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It's apple pie, but in a cookie

Recipe: Good for breakfast, snack or quick Thanksgiving dessert

Pan of apple pie bars showing the filling
Apple filling between two crumbly, buttery layers --
it's a cookie, not a pie. (Photos: Kathy Morrison)

Yes, Thanksgiving is sneaking up on us. As part of the food festivities, I traditionally bake a big apple pie that is a lot of work and takes more than an hour to bake. But sometimes apple pie would be nice to have without quite so much effort, which is why this cookie recipe is great find. You could even serve it proudly at Thanksgiving -- it will travel well.

The cookie bakes just like a lot of other crumble-topped treats, but the filling is briefly cooked ahead of time. I've tweaked it somewhat so it tastes more like the big pie I make, so feel free to adjust the spices to your own taste.

I think just about any apple would work in this, with the exception of Golden Delicious, which turns into applesauce too quickly.  I like apples that are a little more tart than sweet. Use several varieties if you can't decide.

Green and red apples, butter, brown sugar and cinnamon
Three apples is good -- four would be even better.
These are two Mutsus and a Braeburn.
Apple pie oatmeal bars

Makes 18-24, depending on how big the bars are cut



3 to 4 sweet-tart apples, such as Mutsu, Pink Lady, Braeburn, or a mix

2 tablespoons unsalted butter

1/4 cup light brown sugar, packed

2 tablespoons all-purpose flour

Zest of 1 lemon

1 teaspoon ground cinnamon

1/4 teaspoon allspice

3 tablespoons water

1/4 teaspoon salt

Apple chunks in pan
The apple filling is cooked briefly.
Cookie layer and topping:

1-1/2 cups all purpose flour

1-1/2 cups rolled oats (not instant or quick oats)

3/4 cup brown sugar, firmly packed

1 teaspoon baking powder

1/2 teaspoon salt

12 tablespoons (1-1/2 sticks) unsalted cold butter, cut into 1/2-inch pieces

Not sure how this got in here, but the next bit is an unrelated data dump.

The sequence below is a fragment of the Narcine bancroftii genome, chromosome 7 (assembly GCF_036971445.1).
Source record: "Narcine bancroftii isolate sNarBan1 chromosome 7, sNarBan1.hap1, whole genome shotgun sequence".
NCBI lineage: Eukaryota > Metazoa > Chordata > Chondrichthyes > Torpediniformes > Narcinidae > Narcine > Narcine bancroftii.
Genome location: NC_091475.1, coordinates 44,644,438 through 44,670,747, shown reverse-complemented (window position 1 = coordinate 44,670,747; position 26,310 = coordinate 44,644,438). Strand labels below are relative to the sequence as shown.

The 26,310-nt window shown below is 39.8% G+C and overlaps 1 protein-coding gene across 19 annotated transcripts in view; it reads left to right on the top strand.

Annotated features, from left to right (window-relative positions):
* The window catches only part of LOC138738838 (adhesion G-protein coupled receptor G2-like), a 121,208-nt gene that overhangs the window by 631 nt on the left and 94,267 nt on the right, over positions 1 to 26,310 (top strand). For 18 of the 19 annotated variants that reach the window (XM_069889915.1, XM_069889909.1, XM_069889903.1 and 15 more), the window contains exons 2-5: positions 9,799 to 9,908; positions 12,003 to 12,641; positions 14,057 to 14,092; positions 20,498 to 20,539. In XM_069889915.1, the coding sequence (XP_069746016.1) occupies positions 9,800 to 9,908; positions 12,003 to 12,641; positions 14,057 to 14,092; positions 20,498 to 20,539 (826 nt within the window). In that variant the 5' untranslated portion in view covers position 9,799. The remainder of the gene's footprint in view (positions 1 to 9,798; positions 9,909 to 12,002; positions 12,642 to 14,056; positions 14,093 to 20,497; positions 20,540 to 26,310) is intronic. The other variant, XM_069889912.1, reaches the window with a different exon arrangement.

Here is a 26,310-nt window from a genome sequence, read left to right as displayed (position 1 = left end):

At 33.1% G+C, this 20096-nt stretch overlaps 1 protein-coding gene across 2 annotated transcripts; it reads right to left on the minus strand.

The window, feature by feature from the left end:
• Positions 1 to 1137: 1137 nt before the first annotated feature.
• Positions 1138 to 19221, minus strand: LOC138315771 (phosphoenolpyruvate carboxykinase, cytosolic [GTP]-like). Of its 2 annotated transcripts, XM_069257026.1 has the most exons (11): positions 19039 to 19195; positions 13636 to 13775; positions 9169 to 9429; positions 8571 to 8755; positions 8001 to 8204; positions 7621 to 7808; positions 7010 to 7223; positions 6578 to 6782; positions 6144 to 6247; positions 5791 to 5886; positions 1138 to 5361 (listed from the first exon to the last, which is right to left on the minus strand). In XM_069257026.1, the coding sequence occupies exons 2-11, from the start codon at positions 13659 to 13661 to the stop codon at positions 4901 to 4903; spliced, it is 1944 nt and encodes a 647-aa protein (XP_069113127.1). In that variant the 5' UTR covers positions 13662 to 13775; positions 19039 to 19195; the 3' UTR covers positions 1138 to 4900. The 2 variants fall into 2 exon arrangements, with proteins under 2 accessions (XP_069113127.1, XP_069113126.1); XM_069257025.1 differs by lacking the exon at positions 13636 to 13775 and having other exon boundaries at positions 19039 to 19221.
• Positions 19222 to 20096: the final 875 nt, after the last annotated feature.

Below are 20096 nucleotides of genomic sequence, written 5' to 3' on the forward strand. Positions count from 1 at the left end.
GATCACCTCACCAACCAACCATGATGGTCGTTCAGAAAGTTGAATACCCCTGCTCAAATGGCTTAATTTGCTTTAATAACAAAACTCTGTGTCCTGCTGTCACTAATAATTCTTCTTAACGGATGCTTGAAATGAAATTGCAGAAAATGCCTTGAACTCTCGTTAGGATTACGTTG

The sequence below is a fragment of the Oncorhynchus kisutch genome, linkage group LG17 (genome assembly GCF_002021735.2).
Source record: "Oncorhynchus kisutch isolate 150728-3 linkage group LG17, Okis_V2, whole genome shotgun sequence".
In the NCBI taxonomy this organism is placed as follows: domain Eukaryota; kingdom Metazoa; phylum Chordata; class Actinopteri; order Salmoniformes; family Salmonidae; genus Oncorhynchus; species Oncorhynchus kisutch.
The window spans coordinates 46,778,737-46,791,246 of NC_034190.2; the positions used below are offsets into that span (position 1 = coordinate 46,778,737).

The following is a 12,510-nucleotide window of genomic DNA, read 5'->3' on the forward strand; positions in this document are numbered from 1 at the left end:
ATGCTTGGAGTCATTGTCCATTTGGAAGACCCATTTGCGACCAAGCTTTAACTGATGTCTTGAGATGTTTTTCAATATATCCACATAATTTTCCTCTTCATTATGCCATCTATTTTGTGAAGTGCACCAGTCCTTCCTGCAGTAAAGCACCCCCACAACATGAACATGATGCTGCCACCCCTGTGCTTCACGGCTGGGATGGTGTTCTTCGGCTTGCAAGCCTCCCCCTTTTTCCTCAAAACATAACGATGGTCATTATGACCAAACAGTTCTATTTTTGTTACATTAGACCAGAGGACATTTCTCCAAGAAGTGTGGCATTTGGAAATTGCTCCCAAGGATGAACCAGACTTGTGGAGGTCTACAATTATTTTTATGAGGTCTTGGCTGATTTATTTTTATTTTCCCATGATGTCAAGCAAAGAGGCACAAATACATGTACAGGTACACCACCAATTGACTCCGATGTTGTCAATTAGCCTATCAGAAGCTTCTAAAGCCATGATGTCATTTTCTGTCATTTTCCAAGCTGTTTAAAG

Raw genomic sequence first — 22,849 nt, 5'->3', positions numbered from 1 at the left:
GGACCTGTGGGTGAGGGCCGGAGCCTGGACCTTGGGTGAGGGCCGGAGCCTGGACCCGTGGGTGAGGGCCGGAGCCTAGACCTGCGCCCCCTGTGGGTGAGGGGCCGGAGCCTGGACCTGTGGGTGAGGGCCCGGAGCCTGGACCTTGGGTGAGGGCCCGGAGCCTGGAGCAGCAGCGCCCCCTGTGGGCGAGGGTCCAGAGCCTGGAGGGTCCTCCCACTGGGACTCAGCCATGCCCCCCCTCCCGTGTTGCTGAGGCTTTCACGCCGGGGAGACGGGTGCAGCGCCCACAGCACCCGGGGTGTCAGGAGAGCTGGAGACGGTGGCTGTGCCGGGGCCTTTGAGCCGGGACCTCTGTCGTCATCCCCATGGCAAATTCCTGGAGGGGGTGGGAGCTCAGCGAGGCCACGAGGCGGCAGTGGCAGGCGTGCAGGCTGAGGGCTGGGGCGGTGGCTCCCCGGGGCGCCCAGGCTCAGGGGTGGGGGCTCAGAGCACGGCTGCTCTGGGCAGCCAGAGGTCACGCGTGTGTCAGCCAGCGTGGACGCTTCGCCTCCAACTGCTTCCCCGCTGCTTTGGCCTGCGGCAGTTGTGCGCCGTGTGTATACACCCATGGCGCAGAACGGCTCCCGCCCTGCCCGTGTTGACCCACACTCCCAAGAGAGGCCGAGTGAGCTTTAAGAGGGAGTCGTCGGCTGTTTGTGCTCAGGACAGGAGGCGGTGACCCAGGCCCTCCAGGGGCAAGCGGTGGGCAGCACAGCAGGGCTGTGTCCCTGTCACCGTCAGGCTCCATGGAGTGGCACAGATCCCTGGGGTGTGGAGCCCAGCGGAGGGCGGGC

Instructions :

Preheat the oven to 350 degrees. Grease a 13-by-9-inch baking pan with oil spray and set aside.

Peel, core and chop the apples to equal at least 3 cups and up to 4 cups apples. Combine the apples and the rest of the filling ingredients in a medium saucepan. Cook over medium heat, stirring, until apples are tender but not mushy and the filling is thickened, about 10 minutes. Add a little more water if it starts to get too thick. Remove from heat and let cool while the cookie layer is prepared.

Make the cookie layer: Stir together the flour, rolled oats, brown sugar, baking powder and salt in a large bowl.

Butter and flour and oats in a yellow bowl
Work the butter into the flour-oats mixture until most of the
butter is incorporated.

Add the butter chunks and work them into the flour mixture using a pastry blender or two knives. The goal is a crumbly mixture with not too many large pieces of butter.

Remove 1-1/2 cups of the flour-butter mixture and set aside for the topping. (You could add 1/2 cup chopped nuts to the topping mix if you like nutty-crumbly combinations.)

Press the rest of the mixture into the prepared pan, using the bottom of a glass or a sturdy spatula to flatten and compress the mixture evenly.

Spread the apple filling mixture evenly over the cookie layer. Sprinkle the reserved flour-butter mixture over the top.

Bake the cookies for 40 minutes or until the top turns golden brown.

Square cookie on a green plate
The cookie makes a great snack or breakfast bar.
Remove the pan to a cooling rack and let cool for 10 minutes before cutting into bars. Serve at room temperature. Store in a tightly covered container.


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Dig In: Garden Checklist

For week of Sept. 24:

This week our weather will be just right for fall gardening. What are you waiting for?

* Now is the time to plant for fall. The warm soil will get these veggies off to a fast start.

* Keep harvesting tomatoes, peppers, squash, melons and eggplant. Tomatoes may ripen faster off the vine and sitting on the kitchen counter.

* Compost annuals and vegetable crops that have finished producing.

* Cultivate and add compost to the soil to replenish its nutrients for fall and winter vegetables and flowers.

* Fertilize deciduous fruit trees.

* Plant onions, lettuce, peas, radishes, turnips, beets, carrots, bok choy, spinach and potatoes directly into the vegetable beds.

* Transplant cabbage, broccoli, kale, Brussels sprouts and cauliflower as well as lettuce seedlings.

* Sow seeds of California poppies, clarkia and African daisies.

* Transplant cool-weather annuals such as pansies, violas, fairy primroses, calendulas, stocks and snapdragons.

* Divide and replant bulbs, rhizomes and perennials. That includes bearded iris; if they haven’t bloomed in three years, it’s time to dig them up and divide their rhizomes.

* Dig up and divide daylilies as they complete their bloom cycle.

* Divide and transplant peonies that have become overcrowded. Replant with “eyes” about an inch below the soil surface.

* Late September is ideal for sowing a new lawn or re-seeding bare spots.

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